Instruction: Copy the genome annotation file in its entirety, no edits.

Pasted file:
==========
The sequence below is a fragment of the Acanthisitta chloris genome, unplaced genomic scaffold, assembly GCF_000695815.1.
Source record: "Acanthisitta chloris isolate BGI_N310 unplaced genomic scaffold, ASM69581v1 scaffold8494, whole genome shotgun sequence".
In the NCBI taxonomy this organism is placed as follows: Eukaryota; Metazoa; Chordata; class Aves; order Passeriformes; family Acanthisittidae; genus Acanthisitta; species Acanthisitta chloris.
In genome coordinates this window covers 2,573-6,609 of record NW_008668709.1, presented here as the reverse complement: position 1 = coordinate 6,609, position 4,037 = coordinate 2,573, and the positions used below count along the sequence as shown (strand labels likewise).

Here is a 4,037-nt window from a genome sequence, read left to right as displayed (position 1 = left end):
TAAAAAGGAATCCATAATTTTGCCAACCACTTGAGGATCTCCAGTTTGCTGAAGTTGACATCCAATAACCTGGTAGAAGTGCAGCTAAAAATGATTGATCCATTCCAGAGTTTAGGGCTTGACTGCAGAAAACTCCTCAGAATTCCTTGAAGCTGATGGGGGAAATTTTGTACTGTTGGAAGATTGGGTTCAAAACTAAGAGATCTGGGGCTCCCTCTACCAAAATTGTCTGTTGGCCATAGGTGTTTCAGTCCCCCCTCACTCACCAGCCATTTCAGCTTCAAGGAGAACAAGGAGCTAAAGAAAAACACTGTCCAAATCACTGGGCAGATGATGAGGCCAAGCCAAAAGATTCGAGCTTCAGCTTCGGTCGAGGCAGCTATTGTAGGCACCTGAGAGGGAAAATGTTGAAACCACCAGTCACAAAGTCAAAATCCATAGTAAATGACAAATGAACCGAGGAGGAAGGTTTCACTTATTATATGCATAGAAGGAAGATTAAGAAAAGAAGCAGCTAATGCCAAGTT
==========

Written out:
The sequence below is a fragment of the Acanthisitta chloris genome, unplaced genomic scaffold, assembly GCF_000695815.1.
Source record: "Acanthisitta chloris isolate BGI_N310 unplaced genomic scaffold, ASM69581v1 scaffold8494, whole genome shotgun sequence".
In the NCBI taxonomy this organism is placed as follows: Eukaryota; Metazoa; Chordata; class Aves; order Passeriformes; family Acanthisittidae; genus Acanthisitta; species Acanthisitta chloris.
In genome coordinates this window covers 2,573-6,609 of record NW_008668709.1, presented here as the reverse complement: position 1 = coordinate 6,609, position 4,037 = coordinate 2,573, and the positions used below count along the sequence as shown (strand labels likewise).

Here is a 4,037-nt window from a genome sequence, read left to right as displayed (position 1 = left end):
TAAAAAGGAATCCATAATTTTGCCAACCACTTGAGGATCTCCAGTTTGCTGAAGTTGACATCCAATAACCTGGTAGAAGTGCAGCTAAAAATGATTGATCCATTCCAGAGTTTAGGGCTTGACTGCAGAAAACTCCTCAGAATTCCTTGAAGCTGATGGGGGAAATTTTGTACTGTTGGAAGATTGGGTTCAAAACTAAGAGATCTGGGGCTCCCTCTACCAAAATTGTCTGTTGGCCATAGGTGTTTCAGTCCCCCCTCACTCACCAGCCATTTCAGCTTCAAGGAGAACAAGGAGCTAAAGAAAAACACTGTCCAAATCACTGGGCAGATGATGAGGCCAAGCCAAAAGATTCGAGCTTCAGCTTCGGTCGAGGCAGCTATTGTAGGCACCTGAGAGGGAAAATGTTGAAACCACCAGTCACAAAGTCAAAATCCATAGTAAATGACAAATGAACCGAGGAGGAAGGTTTCACTTATTATATGCATAGAAGGAAGATTAAGAAAAGAAGCAGCTAATGCCAAGTT